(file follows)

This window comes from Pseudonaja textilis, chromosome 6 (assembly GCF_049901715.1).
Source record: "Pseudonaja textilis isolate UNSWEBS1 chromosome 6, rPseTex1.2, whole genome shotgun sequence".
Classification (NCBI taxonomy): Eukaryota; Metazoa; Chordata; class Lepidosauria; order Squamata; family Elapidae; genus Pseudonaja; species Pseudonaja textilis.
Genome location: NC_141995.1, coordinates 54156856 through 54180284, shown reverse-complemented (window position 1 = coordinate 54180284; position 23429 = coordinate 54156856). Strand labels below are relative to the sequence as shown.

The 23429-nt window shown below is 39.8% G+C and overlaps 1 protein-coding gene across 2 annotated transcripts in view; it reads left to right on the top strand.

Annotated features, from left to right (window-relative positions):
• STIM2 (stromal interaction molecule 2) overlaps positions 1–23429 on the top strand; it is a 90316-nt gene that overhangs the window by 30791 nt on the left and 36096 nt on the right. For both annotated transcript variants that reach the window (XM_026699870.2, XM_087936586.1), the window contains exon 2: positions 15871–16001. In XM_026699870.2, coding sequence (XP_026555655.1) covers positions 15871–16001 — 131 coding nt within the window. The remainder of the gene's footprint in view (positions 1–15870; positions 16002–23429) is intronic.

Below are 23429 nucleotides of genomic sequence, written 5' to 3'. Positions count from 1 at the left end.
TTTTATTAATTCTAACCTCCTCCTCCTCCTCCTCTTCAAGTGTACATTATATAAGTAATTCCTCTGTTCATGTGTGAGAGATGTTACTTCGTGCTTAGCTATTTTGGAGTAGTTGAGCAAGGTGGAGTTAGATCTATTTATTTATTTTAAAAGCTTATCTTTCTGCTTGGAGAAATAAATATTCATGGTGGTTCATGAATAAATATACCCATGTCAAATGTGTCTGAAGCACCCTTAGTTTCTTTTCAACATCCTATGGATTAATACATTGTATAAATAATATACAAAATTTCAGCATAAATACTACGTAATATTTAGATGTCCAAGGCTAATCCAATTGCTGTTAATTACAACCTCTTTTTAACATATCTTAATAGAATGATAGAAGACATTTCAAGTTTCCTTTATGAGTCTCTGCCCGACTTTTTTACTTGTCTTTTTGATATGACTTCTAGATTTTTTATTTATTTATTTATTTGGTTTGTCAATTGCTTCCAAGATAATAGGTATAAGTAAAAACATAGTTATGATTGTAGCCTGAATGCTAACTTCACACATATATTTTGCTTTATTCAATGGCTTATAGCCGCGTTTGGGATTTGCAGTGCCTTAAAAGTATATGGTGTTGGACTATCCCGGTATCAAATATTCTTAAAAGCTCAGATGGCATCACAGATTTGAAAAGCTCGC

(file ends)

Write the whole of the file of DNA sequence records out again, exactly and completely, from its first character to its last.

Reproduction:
This window comes from Pseudonaja textilis, chromosome 6 (assembly GCF_049901715.1).
Source record: "Pseudonaja textilis isolate UNSWEBS1 chromosome 6, rPseTex1.2, whole genome shotgun sequence".
Classification (NCBI taxonomy): Eukaryota; Metazoa; Chordata; class Lepidosauria; order Squamata; family Elapidae; genus Pseudonaja; species Pseudonaja textilis.
Genome location: NC_141995.1, coordinates 54156856 through 54180284, shown reverse-complemented (window position 1 = coordinate 54180284; position 23429 = coordinate 54156856). Strand labels below are relative to the sequence as shown.

The 23429-nt window shown below is 39.8% G+C and overlaps 1 protein-coding gene across 2 annotated transcripts in view; it reads left to right on the top strand.

Annotated features, from left to right (window-relative positions):
• STIM2 (stromal interaction molecule 2) overlaps positions 1–23429 on the top strand; it is a 90316-nt gene that overhangs the window by 30791 nt on the left and 36096 nt on the right. For both annotated transcript variants that reach the window (XM_026699870.2, XM_087936586.1), the window contains exon 2: positions 15871–16001. In XM_026699870.2, coding sequence (XP_026555655.1) covers positions 15871–16001 — 131 coding nt within the window. The remainder of the gene's footprint in view (positions 1–15870; positions 16002–23429) is intronic.

Below are 23429 nucleotides of genomic sequence, written 5' to 3'. Positions count from 1 at the left end.
TTTTATTAATTCTAACCTCCTCCTCCTCCTCCTCTTCAAGTGTACATTATATAAGTAATTCCTCTGTTCATGTGTGAGAGATGTTACTTCGTGCTTAGCTATTTTGGAGTAGTTGAGCAAGGTGGAGTTAGATCTATTTATTTATTTTAAAAGCTTATCTTTCTGCTTGGAGAAATAAATATTCATGGTGGTTCATGAATAAATATACCCATGTCAAATGTGTCTGAAGCACCCTTAGTTTCTTTTCAACATCCTATGGATTAATACATTGTATAAATAATATACAAAATTTCAGCATAAATACTACGTAATATTTAGATGTCCAAGGCTAATCCAATTGCTGTTAATTACAACCTCTTTTTAACATATCTTAATAGAATGATAGAAGACATTTCAAGTTTCCTTTATGAGTCTCTGCCCGACTTTTTTACTTGTCTTTTTGATATGACTTCTAGATTTTTTATTTATTTATTTATTTGGTTTGTCAATTGCTTCCAAGATAATAGGTATAAGTAAAAACATAGTTATGATTGTAGCCTGAATGCTAACTTCACACATATATTTTGCTTTATTCAATGGCTTATAGCCGCGTTTGGGATTTGCAGTGCCTTAAAAGTATATGGTGTTGGACTATCCCGGTATCAAATATTCTTAAAAGCTCAGATGGCATCACAGATTTGAAAAGCTCGC